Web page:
This month at the international RightsCon Summit in Costa Rica, Twitter whistleblower Anika Collier Navaroli sat down with journalist Melissa Chan to chat about representation in Big Tech, her whistleblowing journey and the need to further regulation of social media. Anika receives support from The Signals Network.
During the talk, Navaroli said that while technology has many benefits, there is also a need for and benefit to proper regulation. She pointed to the National Transportation and Safety Board, which provides basic standards of safety in aviation. Social media should have similar regulations, she said. These companies should have basic safety standards, such as relying on native speakers of different languages instead of Google Translate to create content moderation decisions.
“While the problem is huge, we have to start somewhere,” she said.
Navaroli and Chan discussed how certain demographics hold more power in the tech space than others, which Navaroli experienced firsthand when working at Twitter and later blowing the whistle. Navaroli was the most senior expert on Twitter’s U.S. safety policy team at the time of the attack on the U.S. Capitol on January 6, 2021.
“I think as a Black queer woman who has studied speech and also been a target of hate speech, I have this both lived experience, but I also have a deep understanding and knowledge of how these things work,” Navaroli said. “So often, it is the straight, [cisgender], white, Americen men who are the power-holders, who are the decision-makers… I’ve also seen this very much within the tech accountability space.”
In September 2022, Navaroli went public in an exclusive interview with Washington Post reporter Drew Harwell as one of the two Twitter whistleblowers who gave evidence to the U.S. House Committee investigating the January 6th attack on the U.S. Capitol. Shortly after, she was awarded the Ridenhour Prize for Truth-Telling for her courage in coming forward to speak truth to the committee. She has subsequently testified to Congress and penned an op-Ed for The Financial Times on Europe’s proposed Media Freedom Act.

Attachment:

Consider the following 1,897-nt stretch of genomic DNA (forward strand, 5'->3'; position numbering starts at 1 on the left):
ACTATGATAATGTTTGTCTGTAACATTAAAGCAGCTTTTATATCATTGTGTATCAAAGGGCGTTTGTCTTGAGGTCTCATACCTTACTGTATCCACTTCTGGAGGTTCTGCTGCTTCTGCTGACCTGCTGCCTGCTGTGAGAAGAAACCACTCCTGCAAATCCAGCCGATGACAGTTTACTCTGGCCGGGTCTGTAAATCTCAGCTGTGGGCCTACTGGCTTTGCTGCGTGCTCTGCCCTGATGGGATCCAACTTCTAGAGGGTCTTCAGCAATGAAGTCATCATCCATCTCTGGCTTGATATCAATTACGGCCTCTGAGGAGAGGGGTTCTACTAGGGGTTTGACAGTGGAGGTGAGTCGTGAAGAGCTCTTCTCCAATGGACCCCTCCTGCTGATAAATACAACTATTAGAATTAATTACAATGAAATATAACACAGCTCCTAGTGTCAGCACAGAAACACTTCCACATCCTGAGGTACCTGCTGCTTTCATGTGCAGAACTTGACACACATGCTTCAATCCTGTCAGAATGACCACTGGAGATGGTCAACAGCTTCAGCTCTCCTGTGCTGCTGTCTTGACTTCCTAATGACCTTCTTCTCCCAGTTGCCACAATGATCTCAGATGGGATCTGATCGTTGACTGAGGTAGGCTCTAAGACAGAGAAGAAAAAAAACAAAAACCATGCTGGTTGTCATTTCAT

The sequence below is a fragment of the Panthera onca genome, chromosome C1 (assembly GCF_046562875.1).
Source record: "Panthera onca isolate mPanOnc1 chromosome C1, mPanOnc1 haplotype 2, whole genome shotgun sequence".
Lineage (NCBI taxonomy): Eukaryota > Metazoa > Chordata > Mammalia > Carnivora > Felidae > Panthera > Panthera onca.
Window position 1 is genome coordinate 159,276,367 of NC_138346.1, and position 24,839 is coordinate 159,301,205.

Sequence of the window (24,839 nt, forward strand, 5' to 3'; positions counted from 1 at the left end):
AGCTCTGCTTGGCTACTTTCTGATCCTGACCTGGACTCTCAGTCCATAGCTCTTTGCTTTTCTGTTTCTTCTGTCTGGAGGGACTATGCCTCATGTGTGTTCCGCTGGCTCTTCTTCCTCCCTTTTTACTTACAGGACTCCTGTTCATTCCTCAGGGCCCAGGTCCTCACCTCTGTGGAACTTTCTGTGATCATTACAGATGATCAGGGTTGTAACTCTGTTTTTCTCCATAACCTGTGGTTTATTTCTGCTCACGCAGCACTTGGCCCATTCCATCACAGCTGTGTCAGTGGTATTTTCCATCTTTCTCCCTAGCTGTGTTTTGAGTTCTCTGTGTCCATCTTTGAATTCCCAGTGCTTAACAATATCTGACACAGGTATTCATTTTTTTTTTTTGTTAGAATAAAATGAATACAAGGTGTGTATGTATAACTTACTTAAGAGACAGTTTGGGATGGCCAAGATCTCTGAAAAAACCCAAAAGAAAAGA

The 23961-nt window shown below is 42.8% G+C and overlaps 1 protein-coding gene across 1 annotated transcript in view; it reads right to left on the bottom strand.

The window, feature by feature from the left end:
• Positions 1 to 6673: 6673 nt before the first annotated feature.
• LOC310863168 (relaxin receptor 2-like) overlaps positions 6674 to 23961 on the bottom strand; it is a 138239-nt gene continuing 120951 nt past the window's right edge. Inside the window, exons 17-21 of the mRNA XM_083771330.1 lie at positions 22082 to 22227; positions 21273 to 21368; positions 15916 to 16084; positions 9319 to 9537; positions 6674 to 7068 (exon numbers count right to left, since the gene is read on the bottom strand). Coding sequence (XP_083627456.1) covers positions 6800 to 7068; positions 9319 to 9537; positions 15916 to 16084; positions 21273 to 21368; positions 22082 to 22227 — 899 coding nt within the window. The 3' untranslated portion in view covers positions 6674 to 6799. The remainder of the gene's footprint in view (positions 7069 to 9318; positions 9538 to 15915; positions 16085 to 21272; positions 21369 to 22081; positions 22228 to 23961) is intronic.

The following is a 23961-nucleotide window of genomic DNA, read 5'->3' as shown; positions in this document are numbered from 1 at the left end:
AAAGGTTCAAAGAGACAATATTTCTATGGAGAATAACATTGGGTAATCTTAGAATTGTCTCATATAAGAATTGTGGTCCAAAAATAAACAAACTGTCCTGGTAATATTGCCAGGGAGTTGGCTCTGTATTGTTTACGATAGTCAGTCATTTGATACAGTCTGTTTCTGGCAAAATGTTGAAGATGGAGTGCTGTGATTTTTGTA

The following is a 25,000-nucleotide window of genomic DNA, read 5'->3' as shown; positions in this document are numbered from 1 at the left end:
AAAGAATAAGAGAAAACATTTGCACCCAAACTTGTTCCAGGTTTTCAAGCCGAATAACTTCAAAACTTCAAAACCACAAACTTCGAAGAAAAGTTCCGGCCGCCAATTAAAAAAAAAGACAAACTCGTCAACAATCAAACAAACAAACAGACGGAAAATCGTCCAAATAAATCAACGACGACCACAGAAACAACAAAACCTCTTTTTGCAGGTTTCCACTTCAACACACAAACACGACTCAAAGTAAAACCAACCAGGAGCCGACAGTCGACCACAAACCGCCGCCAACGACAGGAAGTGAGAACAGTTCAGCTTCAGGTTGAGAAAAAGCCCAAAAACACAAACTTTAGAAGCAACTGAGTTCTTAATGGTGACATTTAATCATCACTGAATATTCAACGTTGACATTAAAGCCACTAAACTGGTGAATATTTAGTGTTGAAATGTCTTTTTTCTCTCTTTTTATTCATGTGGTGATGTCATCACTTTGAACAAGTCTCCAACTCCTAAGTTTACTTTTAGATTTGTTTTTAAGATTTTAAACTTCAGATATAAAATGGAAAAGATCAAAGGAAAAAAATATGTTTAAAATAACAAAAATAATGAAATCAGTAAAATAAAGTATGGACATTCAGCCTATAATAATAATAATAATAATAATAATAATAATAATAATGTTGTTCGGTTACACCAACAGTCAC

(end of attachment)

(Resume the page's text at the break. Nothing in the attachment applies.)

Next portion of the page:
During Thursday’s conversation, Navaroli called Europe’s Digital Services Act a “wonderful” model for future social media and tech regulation. But she said policy is not effective without proper enforcement, and pointed to the current draft of the Media Freedom Act that grants full exemption of content moderation obligations to companies that self-declare as “media.”
“The fabric of our society is at stake and we are creating laughable solutions,” she said.
When asked what groups she would recommend to people who are thinking about whistleblowing and need support, she said, “I have been working very closely with The Signals Network and I would encourage anybody to reach out to them if they are thinking about whistleblowing.”
Through our Whistleblower Protection Program, TSN provides customized support services to a selected number of whistleblowers who have contributed to published reports of significant wrongdoing.
Navaroli said, despite the friends and advisors who have helped her along the way, her whistleblowing experience has felt like a “free fall.” Whistleblowers need help, partly because it becomes harder to find a new job in their respective industry after revealing secrets in that industry, she said.
“We need more resources,” Navaroli said “We need funders. We need nontraditional sources of philanthropy. … The bills don’t stop just because you blew the whistle.”
Founded in 2017, TSN is a 501(c)3 organization with international operations dedicated to supporting whistleblowers and holding powerful interests accountable. TSN provides customized legal, psychological, physical safety, temporary safe-housing, online safety, career and communication support to a selected group of whistleblowers who have contributed to published reports of significant wrongdoing.
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